Load cell 10′, as shown in FIG. 2, is designed to be mounted on separated supports (not shown) via holes 16′ in two parallel fold-back arms 17′, 17″ of plastic material extending from plastic end piece 14′. As embodied herein, fold-back arms 17′, 17″ and end piece 14′ are formed of one integral injection molded plastic material. The fold-back arms 17′, 17″ eliminate bending stresses on the supports. Similar to the embodiment of FIGS. 1A-1C, fold-back arm 13′ and end piece 15′ are also formed of an injection molded plastic material.
Load cell 10″, as shown in FIG. 3, has a central fold-back arm 17″′ extending from end piece 14″ and a central fold-back arm 13″ extending from end piece 15″ with corresponding mounting holes 116 and 118 equidistant from the end pieces 14″ and 15″. Two pairs of further mounting holes 116 and 118 are arranged resepctively in the end pieces 14 and 15. Each set of three mounting holes 116, 118 form a triangle, which provides stable support and mounting on a base (not shown) at one end, and for support and mounting of a load platform (not shown) at the other end. As embodied herein, end piece 14″ with fold-back arm 17′″ and end piece 15″ with fold-back arm 13″ are formed of an injection molded plastic material. The load platform is preferably centered over the gap between the two fold-back arms 17″′, 13″, so the beams 12′, 12″ bend in a symmetrical shallow S-shape. Load platform mounting holes 118 also may be formed as threaded holes, such as shown for load cell 10 in FIG. 1.
Side views of load cells 10′, 10″ shown in FIGS. 2 and 3 would be essentially similar to FIGS. 1B and 1C described above. The bending beams 12′, 12″ are in both cases forced into a controlled bending mode, forming shallow S-shapes, and the strain gages 121-124 will in both cases sense strains equivalent to the strains sensed in load cell 10.
A membrane type load cell 40 according to another preferred embodiment of the invention is shown in FIGS. 4A and 4B. In this case, the sensing member is a flat membrane 42 of a load cell quality material, such as a load cell quality aluminum or stainless steel alloy. The membrane 42 is joined at its rim to a plastic cylinder 44, and a metallic load button 45 is suitably fastened to a central hole 48 in the membrane. When a load is applied to the load button 45, the membrane 42 will deflect in a controlled mode with an inflection zone midway between the inner edge of the cylinder 44 and the outer edge of the load button 45. A number of strain gages 121-128 arranged to sense radial strain are bonded to the membrane 42 on each side of the inflection zone, as shown in FIG. 4A. The strain gages are preferably bonded to the underside of the membrane 42, where they are protected. All odd numbered strain gages will sense compressive strain, while all even numbered strain gages will sense tensile strain. Alternatively, the even numbered strain gages may be arranged to sense tangential strain, while the odd numbered strain gages remain arranged to sense radial strain, as is well known in the art. The strain gages 121-128 are connected in a bridge circuit, which will provide an output signal indicating the load on the load button.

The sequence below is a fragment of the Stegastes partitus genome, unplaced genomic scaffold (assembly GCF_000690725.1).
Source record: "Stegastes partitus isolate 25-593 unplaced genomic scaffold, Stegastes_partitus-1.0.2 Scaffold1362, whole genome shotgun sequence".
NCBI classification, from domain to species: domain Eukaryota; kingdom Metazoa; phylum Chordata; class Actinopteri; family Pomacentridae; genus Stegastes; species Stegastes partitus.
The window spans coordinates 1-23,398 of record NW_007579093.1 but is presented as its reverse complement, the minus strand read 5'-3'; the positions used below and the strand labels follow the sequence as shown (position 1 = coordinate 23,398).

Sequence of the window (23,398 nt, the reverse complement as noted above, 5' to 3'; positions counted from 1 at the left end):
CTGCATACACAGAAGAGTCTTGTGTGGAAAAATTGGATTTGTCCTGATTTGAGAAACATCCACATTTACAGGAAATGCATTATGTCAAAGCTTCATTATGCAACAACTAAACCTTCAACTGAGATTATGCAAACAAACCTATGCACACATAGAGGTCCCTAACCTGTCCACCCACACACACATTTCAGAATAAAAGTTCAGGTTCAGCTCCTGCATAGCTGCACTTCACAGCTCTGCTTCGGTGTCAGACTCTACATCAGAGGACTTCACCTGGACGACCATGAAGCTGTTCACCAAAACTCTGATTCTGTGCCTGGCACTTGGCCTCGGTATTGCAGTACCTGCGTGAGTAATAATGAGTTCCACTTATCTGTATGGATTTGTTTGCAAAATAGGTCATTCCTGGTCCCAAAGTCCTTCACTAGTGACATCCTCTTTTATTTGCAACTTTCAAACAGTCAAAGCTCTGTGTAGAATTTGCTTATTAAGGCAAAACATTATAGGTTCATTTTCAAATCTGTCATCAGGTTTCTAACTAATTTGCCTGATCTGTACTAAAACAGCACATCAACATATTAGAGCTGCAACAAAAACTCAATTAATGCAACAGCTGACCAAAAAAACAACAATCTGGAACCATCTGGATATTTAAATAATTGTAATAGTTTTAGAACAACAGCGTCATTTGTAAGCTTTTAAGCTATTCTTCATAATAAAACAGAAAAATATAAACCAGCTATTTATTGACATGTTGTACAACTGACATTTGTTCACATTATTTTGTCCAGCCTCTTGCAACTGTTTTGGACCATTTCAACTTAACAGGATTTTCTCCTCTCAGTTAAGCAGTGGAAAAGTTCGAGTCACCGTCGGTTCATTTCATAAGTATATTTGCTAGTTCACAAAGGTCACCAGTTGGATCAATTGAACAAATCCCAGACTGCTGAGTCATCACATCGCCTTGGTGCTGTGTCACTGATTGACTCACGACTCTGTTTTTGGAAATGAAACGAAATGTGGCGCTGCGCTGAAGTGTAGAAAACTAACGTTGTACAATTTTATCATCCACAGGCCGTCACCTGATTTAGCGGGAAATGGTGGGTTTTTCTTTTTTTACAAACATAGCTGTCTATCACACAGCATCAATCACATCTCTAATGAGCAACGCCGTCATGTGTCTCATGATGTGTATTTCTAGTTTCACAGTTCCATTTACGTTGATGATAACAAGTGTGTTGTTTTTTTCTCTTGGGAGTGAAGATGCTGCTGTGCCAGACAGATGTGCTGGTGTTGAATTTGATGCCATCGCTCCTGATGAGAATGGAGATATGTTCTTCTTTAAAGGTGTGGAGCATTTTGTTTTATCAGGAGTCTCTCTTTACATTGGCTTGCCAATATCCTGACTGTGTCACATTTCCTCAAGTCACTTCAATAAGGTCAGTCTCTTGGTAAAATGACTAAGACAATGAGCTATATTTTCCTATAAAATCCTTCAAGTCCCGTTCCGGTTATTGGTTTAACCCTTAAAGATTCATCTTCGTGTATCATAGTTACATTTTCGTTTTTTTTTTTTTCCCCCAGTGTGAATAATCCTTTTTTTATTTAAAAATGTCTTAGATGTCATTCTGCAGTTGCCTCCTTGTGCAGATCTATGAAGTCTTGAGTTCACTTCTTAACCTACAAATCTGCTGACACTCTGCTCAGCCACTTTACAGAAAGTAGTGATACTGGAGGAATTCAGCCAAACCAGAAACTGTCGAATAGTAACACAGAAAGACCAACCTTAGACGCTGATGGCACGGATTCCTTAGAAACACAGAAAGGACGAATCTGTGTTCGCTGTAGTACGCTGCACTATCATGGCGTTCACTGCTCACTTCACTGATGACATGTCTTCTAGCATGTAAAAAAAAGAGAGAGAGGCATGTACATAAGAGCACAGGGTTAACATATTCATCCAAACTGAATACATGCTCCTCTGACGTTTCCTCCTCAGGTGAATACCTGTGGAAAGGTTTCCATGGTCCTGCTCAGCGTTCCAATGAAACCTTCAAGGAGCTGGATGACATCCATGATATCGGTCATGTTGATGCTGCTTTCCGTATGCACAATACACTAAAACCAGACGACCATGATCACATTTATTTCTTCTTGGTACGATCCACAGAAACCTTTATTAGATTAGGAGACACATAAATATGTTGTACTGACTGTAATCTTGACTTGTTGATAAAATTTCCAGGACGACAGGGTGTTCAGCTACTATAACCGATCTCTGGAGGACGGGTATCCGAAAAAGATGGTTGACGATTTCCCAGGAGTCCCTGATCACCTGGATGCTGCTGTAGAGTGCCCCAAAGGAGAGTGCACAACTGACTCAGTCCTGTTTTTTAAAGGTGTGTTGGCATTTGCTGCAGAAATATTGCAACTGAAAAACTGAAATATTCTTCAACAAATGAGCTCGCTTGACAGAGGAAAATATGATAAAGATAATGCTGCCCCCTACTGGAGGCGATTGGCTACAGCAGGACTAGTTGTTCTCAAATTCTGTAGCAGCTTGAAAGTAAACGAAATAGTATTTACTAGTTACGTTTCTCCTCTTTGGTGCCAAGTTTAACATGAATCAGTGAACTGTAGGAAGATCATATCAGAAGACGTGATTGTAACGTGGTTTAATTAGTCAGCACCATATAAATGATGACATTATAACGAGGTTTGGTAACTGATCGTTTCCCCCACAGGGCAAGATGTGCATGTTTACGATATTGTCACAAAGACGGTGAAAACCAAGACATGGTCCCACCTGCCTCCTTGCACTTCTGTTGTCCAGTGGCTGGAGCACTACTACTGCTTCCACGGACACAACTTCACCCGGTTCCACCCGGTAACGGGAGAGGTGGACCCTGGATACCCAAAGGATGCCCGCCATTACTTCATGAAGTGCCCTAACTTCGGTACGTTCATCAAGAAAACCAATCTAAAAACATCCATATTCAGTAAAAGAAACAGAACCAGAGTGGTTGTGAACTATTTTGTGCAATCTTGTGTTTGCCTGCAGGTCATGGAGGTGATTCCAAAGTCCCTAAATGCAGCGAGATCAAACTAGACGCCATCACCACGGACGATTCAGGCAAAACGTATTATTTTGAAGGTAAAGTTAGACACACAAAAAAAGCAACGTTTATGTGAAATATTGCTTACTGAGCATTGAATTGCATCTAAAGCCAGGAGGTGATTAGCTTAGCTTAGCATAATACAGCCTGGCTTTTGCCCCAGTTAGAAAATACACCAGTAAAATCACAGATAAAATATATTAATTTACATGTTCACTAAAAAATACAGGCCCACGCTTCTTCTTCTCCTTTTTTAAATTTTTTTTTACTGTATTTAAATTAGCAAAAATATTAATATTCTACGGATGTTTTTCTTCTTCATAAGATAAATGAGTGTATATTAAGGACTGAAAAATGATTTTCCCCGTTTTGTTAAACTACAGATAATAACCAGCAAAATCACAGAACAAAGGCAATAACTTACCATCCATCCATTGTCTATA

The membrane 42 is preferably joined to the cylinder 44 by injection molding. To assure firm joining of the injection molded plastic cylinder 44 to the metal membrane 42, gripping surfaces are provided by punched or machined holes 49 inside the rim of the membrane 42, as described above with reference to element 19 of load cell 10 as shown in FIGS. 1A-1C.
The load cell 40 may also be used as a pressure gage instead of as a load cell. When used as a pressure gage, the device 40 needs not have a load button 45, but the bottom of the cylinder 44 must be sealed so a reference pressure can be maintained on the underside of the membrane 42. A pressure differential between the two sides of the membrane 42 will cause a net force to act on the membrane 42, causing a deflection similar to the one described above.
A reinforced double bending beam load cell 50 according to another preferred embodiment of the invention is shown in FIGS. 5A-5C. FIG. 5A is a lateral view of the load cell 50, FIG. 5B is a vertical section through the load cell 50 along line “VB—VB” in FIG. 5A, and FIG. 5C is a top view of the load cell 50. The sensing member of this load cell 50 is a double-bending beam structure 51 machined from a rectangular-bar of load cell quality metal alloy. A large hole 58 and four surrounding notches 57 are machined at the center of the metal bar so two bending beams 52′ and 52″ are formed. Two additional bending beams 53′, 53″ are arranged one above and one below the bending beam structure 51, and plastic end pieces 54 and 55 are injection molded over the ends of the bending beam structure 51 and the ends of the additional bending beams 53′, 53″. A number of small holes 59 are machined through the ends of the bending beam structure 51 as shown in FIG. 5A, and similar holes 59′ are punched or machined through the ends of the additional bending beams 53′, 53″ as shown in FIG. 5C to provide gripping surfaces for the injection molded plastic in the end pieces 54, 55. These gripping surfaces ensure firm, slip free joints between the plastic end pieces 54, 55 and the metal bending beams 51, 53′, 53″, as explained in the text above.